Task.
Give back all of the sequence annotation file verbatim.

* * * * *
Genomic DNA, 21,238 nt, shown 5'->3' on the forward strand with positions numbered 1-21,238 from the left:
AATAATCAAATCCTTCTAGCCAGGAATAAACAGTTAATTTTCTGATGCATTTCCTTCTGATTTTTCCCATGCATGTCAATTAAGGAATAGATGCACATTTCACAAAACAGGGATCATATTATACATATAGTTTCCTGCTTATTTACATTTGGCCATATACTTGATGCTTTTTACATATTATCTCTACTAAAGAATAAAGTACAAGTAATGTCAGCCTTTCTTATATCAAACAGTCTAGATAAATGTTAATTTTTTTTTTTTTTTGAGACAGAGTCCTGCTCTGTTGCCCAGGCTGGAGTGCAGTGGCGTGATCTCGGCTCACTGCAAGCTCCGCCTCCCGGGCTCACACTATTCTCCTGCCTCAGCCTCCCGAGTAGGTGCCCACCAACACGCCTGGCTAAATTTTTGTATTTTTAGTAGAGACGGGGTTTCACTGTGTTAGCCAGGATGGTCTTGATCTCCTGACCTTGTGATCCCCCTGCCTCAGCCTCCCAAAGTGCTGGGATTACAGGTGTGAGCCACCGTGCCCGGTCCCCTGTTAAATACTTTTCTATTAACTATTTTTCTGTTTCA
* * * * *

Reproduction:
Genomic DNA, 21,238 nt, shown 5'->3' on the forward strand with positions numbered 1-21,238 from the left:
AATAATCAAATCCTTCTAGCCAGGAATAAACAGTTAATTTTCTGATGCATTTCCTTCTGATTTTTCCCATGCATGTCAATTAAGGAATAGATGCACATTTCACAAAACAGGGATCATATTATACATATAGTTTCCTGCTTATTTACATTTGGCCATATACTTGATGCTTTTTACATATTATCTCTACTAAAGAATAAAGTACAAGTAATGTCAGCCTTTCTTATATCAAACAGTCTAGATAAATGTTAATTTTTTTTTTTTTTTGAGACAGAGTCCTGCTCTGTTGCCCAGGCTGGAGTGCAGTGGCGTGATCTCGGCTCACTGCAAGCTCCGCCTCCCGGGCTCACACTATTCTCCTGCCTCAGCCTCCCGAGTAGGTGCCCACCAACACGCCTGGCTAAATTTTTGTATTTTTAGTAGAGACGGGGTTTCACTGTGTTAGCCAGGATGGTCTTGATCTCCTGACCTTGTGATCCCCCTGCCTCAGCCTCCCAAAGTGCTGGGATTACAGGTGTGAGCCACCGTGCCCGGTCCCCTGTTAAATACTTTTCTATTAACTATTTTTCTGTTTCA